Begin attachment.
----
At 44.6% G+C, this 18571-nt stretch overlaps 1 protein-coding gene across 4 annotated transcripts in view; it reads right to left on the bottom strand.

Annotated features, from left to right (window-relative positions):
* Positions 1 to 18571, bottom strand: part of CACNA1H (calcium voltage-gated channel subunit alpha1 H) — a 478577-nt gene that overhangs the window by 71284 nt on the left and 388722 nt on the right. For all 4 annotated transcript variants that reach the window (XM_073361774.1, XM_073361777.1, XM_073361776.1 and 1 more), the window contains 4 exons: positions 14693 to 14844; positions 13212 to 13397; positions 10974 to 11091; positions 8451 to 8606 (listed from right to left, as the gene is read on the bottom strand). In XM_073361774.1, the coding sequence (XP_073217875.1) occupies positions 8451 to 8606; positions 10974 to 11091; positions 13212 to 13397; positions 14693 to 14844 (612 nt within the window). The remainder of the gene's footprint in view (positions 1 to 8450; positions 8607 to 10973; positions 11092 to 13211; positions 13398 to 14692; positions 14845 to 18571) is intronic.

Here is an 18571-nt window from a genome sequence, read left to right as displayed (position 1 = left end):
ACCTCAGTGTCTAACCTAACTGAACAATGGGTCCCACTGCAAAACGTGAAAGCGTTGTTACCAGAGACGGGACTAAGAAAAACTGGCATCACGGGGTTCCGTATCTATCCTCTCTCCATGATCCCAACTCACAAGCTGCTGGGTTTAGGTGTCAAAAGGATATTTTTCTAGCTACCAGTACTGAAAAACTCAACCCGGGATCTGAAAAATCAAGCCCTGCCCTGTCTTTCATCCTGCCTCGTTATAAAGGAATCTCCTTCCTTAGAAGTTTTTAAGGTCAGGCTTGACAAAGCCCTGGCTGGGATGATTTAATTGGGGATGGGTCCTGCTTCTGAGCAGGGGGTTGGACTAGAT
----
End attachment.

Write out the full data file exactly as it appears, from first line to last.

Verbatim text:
At 44.6% G+C, this 18571-nt stretch overlaps 1 protein-coding gene across 4 annotated transcripts in view; it reads right to left on the bottom strand.

Annotated features, from left to right (window-relative positions):
* Positions 1 to 18571, bottom strand: part of CACNA1H (calcium voltage-gated channel subunit alpha1 H) — a 478577-nt gene that overhangs the window by 71284 nt on the left and 388722 nt on the right. For all 4 annotated transcript variants that reach the window (XM_073361774.1, XM_073361777.1, XM_073361776.1 and 1 more), the window contains 4 exons: positions 14693 to 14844; positions 13212 to 13397; positions 10974 to 11091; positions 8451 to 8606 (listed from right to left, as the gene is read on the bottom strand). In XM_073361774.1, the coding sequence (XP_073217875.1) occupies positions 8451 to 8606; positions 10974 to 11091; positions 13212 to 13397; positions 14693 to 14844 (612 nt within the window). The remainder of the gene's footprint in view (positions 1 to 8450; positions 8607 to 10973; positions 11092 to 13211; positions 13398 to 14692; positions 14845 to 18571) is intronic.

Here is an 18571-nt window from a genome sequence, read left to right as displayed (position 1 = left end):
ACCTCAGTGTCTAACCTAACTGAACAATGGGTCCCACTGCAAAACGTGAAAGCGTTGTTACCAGAGACGGGACTAAGAAAAACTGGCATCACGGGGTTCCGTATCTATCCTCTCTCCATGATCCCAACTCACAAGCTGCTGGGTTTAGGTGTCAAAAGGATATTTTTCTAGCTACCAGTACTGAAAAACTCAACCCGGGATCTGAAAAATCAAGCCCTGCCCTGTCTTTCATCCTGCCTCGTTATAAAGGAATCTCCTTCCTTAGAAGTTTTTAAGGTCAGGCTTGACAAAGCCCTGGCTGGGATGATTTAATTGGGGATGGGTCCTGCTTCTGAGCAGGGGGTTGGACTAGAT